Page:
Treatment Trial Using Low Level Laser Therapy (LLLT) for Treatment of Chemotherapy Induced Peripheral Neuropathy
The purpose of this research study is to determine if treatment with Low Level Laser Therapy (LLLT) is effective in treating the pain, numbness or tingling patients are experiencing following their chemotherapy. The investigators would also like to know the number of treatments that were needed in order to reduce their symptoms.
LLLT is a technique of applying a low energy or low-level laser to tissue. It is used to trigger tissue to increase cellular production by giving off a low-level, or cold light energy. This low level energy passes through the skin, into the cell membrane producing a process called photobiostimulation. LLLT works by capturing and increasing the beneficial wavelengths of light. These lasers do not cut or burn, but instead penetrate into the skin. This process has multiple effects on cells and can enhance the body's natural regenerative functions. It can also stimulate the release of endorphins and collagen. Endorphins work as "natural pain relievers" and are produced by the body during strenuous workouts, excitement and pain. Collagen is a natural substance within body tissues.
This is a single center trial conducted at Legacy Health System. Twenty patients from Legacy Health System with chemo-induced peripheral neuropathy will be enrolled in this study. Arm 1 will receive LLLT twice a week for a total of eight weeks. Arm 2 will follow a crossover study design where patients will receive sham (fake) LLLT twice a week for the first four weeks, followed by true LLLT twice a week for four weeks, (total of 8 weeks). Each patient in Arm 2 will serve as his or her own comparison for the purpose of examining the effects of LLLT. Both arms will have a follow-up visit following the last treatment.
Allocation: Randomized, Control: Placebo Control, Endpoint Classification: Efficacy Study, Intervention Model: Crossover Assignment, Masking: Double Blind (Subject, Caregiver, Investigator), Primary Purpose: Treatment
Low Level Laser, Placebo followed by Low Level Laser
Legacy Good Samaritan Medical Center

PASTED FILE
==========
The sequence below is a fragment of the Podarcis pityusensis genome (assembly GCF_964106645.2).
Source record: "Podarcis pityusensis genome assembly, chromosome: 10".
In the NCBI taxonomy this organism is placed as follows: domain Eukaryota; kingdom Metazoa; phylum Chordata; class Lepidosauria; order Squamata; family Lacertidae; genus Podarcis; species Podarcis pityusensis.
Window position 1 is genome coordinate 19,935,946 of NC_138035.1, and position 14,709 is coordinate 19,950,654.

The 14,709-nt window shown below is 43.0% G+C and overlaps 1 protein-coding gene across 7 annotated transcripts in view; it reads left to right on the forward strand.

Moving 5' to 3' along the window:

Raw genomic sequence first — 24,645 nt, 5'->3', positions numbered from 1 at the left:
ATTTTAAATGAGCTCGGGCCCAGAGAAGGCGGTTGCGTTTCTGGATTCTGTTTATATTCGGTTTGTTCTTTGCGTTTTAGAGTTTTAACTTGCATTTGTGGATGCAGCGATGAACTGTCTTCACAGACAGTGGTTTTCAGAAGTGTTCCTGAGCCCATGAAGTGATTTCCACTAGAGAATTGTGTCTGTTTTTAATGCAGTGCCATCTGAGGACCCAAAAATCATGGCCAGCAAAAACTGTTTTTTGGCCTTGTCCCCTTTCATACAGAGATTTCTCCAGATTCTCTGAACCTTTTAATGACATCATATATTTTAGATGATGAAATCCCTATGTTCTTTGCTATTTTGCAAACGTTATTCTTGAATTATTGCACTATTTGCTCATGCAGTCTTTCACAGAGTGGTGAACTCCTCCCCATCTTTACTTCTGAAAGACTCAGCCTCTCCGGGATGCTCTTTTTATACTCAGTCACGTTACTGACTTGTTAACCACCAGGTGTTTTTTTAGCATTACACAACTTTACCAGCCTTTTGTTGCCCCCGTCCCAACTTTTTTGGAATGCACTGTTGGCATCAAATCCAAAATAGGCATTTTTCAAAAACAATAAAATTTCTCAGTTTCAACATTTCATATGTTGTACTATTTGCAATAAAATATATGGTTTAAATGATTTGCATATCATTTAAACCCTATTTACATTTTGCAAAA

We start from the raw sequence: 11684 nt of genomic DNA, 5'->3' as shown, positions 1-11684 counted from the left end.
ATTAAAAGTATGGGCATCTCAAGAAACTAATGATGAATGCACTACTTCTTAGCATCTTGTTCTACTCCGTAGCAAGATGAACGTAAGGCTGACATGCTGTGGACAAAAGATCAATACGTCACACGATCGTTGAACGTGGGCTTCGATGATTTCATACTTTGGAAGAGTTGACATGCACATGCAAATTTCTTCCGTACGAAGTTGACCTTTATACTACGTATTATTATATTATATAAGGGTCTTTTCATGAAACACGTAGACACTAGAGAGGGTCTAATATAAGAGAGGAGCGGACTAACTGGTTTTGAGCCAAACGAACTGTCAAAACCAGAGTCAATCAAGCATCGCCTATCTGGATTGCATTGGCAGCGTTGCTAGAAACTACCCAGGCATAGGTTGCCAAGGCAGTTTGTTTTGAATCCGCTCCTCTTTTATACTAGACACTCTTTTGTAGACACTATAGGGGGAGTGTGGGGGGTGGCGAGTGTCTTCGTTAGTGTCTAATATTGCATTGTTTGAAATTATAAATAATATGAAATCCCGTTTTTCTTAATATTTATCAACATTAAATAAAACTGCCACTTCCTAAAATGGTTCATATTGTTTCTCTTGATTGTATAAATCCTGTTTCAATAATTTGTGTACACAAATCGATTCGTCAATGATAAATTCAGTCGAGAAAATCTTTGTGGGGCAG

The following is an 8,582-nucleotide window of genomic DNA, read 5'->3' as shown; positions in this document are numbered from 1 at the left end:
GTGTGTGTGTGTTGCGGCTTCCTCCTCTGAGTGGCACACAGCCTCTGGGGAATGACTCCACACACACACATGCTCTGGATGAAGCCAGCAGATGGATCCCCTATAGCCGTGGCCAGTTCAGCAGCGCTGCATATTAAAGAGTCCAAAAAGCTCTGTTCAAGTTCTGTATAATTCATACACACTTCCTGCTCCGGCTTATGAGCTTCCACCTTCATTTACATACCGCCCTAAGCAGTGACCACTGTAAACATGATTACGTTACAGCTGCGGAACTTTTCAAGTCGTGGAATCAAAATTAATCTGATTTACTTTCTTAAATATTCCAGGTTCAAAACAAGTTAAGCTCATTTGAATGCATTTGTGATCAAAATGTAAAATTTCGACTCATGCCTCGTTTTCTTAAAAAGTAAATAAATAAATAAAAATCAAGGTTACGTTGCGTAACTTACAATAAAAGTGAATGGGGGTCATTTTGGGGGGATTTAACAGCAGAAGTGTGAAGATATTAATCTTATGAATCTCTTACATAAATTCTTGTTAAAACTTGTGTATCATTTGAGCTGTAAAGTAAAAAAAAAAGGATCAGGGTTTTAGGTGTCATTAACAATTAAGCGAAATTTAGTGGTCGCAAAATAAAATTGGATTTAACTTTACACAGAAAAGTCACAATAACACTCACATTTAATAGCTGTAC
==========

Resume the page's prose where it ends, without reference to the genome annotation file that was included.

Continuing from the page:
Legacy Health System
Results (where available)
- Source: http://clinicaltrials.gov/show/NCT01006408
- Information obtained from ClinicalTrials.gov on July 15, 2010
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Medical and Biotech [MESH] Definitions
Treatment using irradiation with LASER light of low power intensity so that the effects are not due to heat, as in LASER THERAPY. These non-thermal effects are thought to be mediated by a photochemical reaction that alters CELL MEMBRANE PERMEABILITY, leading to increased mRNA synthesis and CELL PROLIFERATION. Low-level laser therapy has been used for a wide variety of conditions, but most frequently for wound healing and pain control.
A technique utilizing a laser coupled to a catheter which is used in the dilatation of occluded blood vessels. This includes laser thermal angioplasty where the laser energy heats up a metal tip, and direct laser angioplasty where the laser energy directly ablates the occlusion. One form of the latter approach uses an EXCIMER LASER which creates microscopically precise cuts without thermal injury. When laser angioplasty is performed in combination with balloon angioplasty it is called laser-assisted balloon angioplasty (ANGIOPLASTY, BALLOON, LASER-ASSISTED).
Techniques using laser energy in combination with a balloon catheter to perform angioplasty. These procedures can take several forms including: 1, laser fiber delivering the energy while the inflated balloon centers the fiber and occludes the blood flow; 2, balloon angioplasty immediately following laser angioplasty; or 3, laser energy transmitted through angioplasty balloons that contain an internal fiber.
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A procedure to increase the flow of blood to the MYOCARDIUM by creating transmural channels in the heart wall via the application of laser pulses to epicardial or endocardial surfaces.